PETALING JAYA - After switching off her handphone for months, the wife of an Abu Sayyaf hostage switched it on again only to receive a chilling call from the gunmen - they are threatening to behead him.
Chan Wai See said she received the threat at about 5pm on Saturday.
Chan managed to speak to her husband Bernard Then Ted Fen who she said sounded worried and scared. It was the first time that she had spoken to her husband since the end of June, when she switched off the phone.
The gunmen told her that they will behead him if the ransom was not paid.
Then also told her that another hostage who was with him, Thien Nyuk Fun, who suffers from high blood pressure, was in a "critical" condition.
"The conversation with my husband lasted less than a minute. Unlike before, he did not sound steady.
"He said he was next in line to be beheaded. The kidnappers then snatched the phone from him and told me they would behead him if the ransom was not paid quickly. The line then got cut off," Chan said, sobbing. She added that the line was very bad and that the person on the other end of the phone spoke in Malay.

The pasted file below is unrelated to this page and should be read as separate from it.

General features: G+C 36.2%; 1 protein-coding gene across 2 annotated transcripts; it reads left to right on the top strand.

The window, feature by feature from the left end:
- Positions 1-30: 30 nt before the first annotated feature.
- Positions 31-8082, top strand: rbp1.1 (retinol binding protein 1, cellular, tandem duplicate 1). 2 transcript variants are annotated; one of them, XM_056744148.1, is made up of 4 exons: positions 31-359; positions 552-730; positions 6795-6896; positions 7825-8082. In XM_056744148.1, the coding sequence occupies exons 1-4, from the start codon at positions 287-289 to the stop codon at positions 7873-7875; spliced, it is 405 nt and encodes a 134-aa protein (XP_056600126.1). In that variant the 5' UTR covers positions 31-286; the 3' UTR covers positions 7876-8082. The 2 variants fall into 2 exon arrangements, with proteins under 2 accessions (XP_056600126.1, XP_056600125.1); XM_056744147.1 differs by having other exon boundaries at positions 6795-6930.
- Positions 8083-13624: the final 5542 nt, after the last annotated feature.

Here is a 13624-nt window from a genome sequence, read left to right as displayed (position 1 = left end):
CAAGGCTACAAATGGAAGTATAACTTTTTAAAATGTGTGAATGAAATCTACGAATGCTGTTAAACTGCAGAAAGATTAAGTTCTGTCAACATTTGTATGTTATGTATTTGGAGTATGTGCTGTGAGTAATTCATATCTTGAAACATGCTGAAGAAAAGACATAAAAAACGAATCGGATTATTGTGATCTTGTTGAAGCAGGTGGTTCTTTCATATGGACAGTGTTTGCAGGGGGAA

"I am terrified for my husband's life. I plead with the government to save him from beheading," she said.
Chan did not have any contact with the kidnappers since June when she turned off her phone on instructions by the police.
She switched it on last Friday after reading media reports about the beheading of a Filipino hostage.
"I was so scared and didn't know what to do," she said.
Thien, 50, and Then, 39, were snatched from the Ocean King Seafood Restaurant in Sandakan, Sabah on May 14 and taken to Jolo island in southern Philippines by the gunmen.
Thien was the restaurant manager while Then, a Sarawakian, was holidaying in Sandakan.
The duo's families are getting even more worried as there have been recent reports of beheadings and military raids in Jolo.
They also say that they do not have the money to pay the ransom demanded by the kidnappers.
Malaysian intermediaries are believed to be facing problems in negotiations as the families have been unable to raise the ransom.
Yesterday, the families met Deputy Home Minister Datuk Nur Jazlan Mohamed in Putrajaya to ask for the Government's help to secure their release.
Nur Jazlan said the Government had a policy of not entertaining ransom demands and did not want to set a precedent.
Abu Sayyaf militants beheaded a Filipino village chief on Aug 11 after his family failed to come up with the one million pesos (S$296,000) in ransom.
The village chief was kidnapped on May 4 along with two other coastguard personnel.